Lung Cell Innate Immunity and Lung Infections
The principal area of research focuses to better understand the molecular mechanisms by which the predominant lung immune cells (alveolar macrophages) control and fight lung infections. The goal of the research is to exploit this knowledge to identify novel therapeutic targets to improve the health of individuals susceptible to recurrent or unusual lung infections (especially persons with compromised immune systems).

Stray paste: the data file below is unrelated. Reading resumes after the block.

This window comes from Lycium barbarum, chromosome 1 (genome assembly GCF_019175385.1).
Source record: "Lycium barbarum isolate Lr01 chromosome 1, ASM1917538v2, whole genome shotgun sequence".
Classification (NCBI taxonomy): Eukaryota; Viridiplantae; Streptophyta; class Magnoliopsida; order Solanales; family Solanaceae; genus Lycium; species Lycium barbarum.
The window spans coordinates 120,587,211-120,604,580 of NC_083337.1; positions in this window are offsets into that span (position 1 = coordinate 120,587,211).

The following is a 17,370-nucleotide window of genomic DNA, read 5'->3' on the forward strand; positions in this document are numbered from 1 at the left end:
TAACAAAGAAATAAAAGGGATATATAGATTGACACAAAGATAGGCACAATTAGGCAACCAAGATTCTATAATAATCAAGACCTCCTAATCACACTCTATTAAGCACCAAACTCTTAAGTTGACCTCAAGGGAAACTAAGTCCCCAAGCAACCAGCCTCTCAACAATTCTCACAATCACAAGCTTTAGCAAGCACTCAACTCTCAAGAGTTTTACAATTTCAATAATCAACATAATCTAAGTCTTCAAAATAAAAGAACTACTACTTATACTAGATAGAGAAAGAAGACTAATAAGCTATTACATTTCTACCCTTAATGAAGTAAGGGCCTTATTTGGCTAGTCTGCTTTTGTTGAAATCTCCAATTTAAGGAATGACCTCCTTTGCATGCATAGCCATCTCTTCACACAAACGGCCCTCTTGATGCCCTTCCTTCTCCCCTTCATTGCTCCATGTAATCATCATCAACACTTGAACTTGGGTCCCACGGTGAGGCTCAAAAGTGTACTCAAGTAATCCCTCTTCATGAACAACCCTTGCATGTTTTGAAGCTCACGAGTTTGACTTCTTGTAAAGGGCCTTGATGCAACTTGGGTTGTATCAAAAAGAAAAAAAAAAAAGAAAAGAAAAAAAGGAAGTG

Investigations focus on the early events in the course of infection, at the time individuals are first exposed to an infectious agent. Studies seek to identify important molecules on the surface of lung immune cells which recognize threats to individuals, and how these molecules communicate these "danger signals" to these and other immune cells. Collectively, the family of immune cell surface molecules are referred to as pattern recognition molecules, and the type or combination of molecules activated by an infection determine the type and the direction of the subsequent immune response in health. Responses include activation of signal transduction pathways, gene activation and release of immune mediators. Investigations also seek to identify molecular mechanisms of host cell response in health, and then to identify abbarent responses in immunocompromised hosts which may lead to susceptibility to frequent or severe lung infections. Work in the laboratory is particularly focused on HIV infection (the causative agent for AIDS) as a model for immunocompromised hosts, and investigations are specifically focused on opportunistic pathogens Pneumocystis carinii and Mycobacterium tuberculosis. Work is supported by funds from the National Instututes of Health.